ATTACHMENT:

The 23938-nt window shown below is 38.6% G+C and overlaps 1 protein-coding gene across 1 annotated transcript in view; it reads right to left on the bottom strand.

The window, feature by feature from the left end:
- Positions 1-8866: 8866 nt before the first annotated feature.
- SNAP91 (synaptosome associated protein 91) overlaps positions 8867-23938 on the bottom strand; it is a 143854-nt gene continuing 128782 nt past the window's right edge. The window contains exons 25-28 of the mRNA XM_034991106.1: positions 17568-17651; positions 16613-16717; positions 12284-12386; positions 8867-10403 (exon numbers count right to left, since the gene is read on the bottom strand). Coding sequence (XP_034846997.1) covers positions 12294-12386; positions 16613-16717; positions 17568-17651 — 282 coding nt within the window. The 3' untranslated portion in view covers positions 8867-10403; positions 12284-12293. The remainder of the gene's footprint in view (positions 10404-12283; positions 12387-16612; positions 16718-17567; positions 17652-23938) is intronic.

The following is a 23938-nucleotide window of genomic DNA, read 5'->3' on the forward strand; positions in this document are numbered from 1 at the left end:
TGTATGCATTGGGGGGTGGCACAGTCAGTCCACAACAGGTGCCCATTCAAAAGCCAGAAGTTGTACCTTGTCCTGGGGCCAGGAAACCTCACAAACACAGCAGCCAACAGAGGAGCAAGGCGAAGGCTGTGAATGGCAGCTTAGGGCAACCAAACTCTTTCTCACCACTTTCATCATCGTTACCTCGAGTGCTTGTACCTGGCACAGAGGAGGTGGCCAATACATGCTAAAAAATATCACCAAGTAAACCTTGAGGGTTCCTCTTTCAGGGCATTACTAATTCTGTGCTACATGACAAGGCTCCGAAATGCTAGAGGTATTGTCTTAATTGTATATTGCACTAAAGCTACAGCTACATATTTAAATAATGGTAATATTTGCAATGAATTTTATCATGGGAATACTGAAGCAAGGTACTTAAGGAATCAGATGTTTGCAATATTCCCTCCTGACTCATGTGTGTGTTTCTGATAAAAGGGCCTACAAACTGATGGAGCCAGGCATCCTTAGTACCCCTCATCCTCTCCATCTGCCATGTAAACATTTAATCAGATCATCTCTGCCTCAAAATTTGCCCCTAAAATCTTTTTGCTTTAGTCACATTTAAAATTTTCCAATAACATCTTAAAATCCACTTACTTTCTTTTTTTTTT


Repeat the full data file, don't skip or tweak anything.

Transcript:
The 23938-nt window shown below is 38.6% G+C and overlaps 1 protein-coding gene across 1 annotated transcript in view; it reads right to left on the bottom strand.

The window, feature by feature from the left end:
- Positions 1-8866: 8866 nt before the first annotated feature.
- SNAP91 (synaptosome associated protein 91) overlaps positions 8867-23938 on the bottom strand; it is a 143854-nt gene continuing 128782 nt past the window's right edge. The window contains exons 25-28 of the mRNA XM_034991106.1: positions 17568-17651; positions 16613-16717; positions 12284-12386; positions 8867-10403 (exon numbers count right to left, since the gene is read on the bottom strand). Coding sequence (XP_034846997.1) covers positions 12294-12386; positions 16613-16717; positions 17568-17651 — 282 coding nt within the window. The 3' untranslated portion in view covers positions 8867-10403; positions 12284-12293. The remainder of the gene's footprint in view (positions 10404-12283; positions 12387-16612; positions 16718-17567; positions 17652-23938) is intronic.

The following is a 23938-nucleotide window of genomic DNA, read 5'->3' on the forward strand; positions in this document are numbered from 1 at the left end:
TGTATGCATTGGGGGGTGGCACAGTCAGTCCACAACAGGTGCCCATTCAAAAGCCAGAAGTTGTACCTTGTCCTGGGGCCAGGAAACCTCACAAACACAGCAGCCAACAGAGGAGCAAGGCGAAGGCTGTGAATGGCAGCTTAGGGCAACCAAACTCTTTCTCACCACTTTCATCATCGTTACCTCGAGTGCTTGTACCTGGCACAGAGGAGGTGGCCAATACATGCTAAAAAATATCACCAAGTAAACCTTGAGGGTTCCTCTTTCAGGGCATTACTAATTCTGTGCTACATGACAAGGCTCCGAAATGCTAGAGGTATTGTCTTAATTGTATATTGCACTAAAGCTACAGCTACATATTTAAATAATGGTAATATTTGCAATGAATTTTATCATGGGAATACTGAAGCAAGGTACTTAAGGAATCAGATGTTTGCAATATTCCCTCCTGACTCATGTGTGTGTTTCTGATAAAAGGGCCTACAAACTGATGGAGCCAGGCATCCTTAGTACCCCTCATCCTCTCCATCTGCCATGTAAACATTTAATCAGATCATCTCTGCCTCAAAATTTGCCCCTAAAATCTTTTTGCTTTAGTCACATTTAAAATTTTCCAATAACATCTTAAAATCCACTTACTTTCTTTTTTTTTT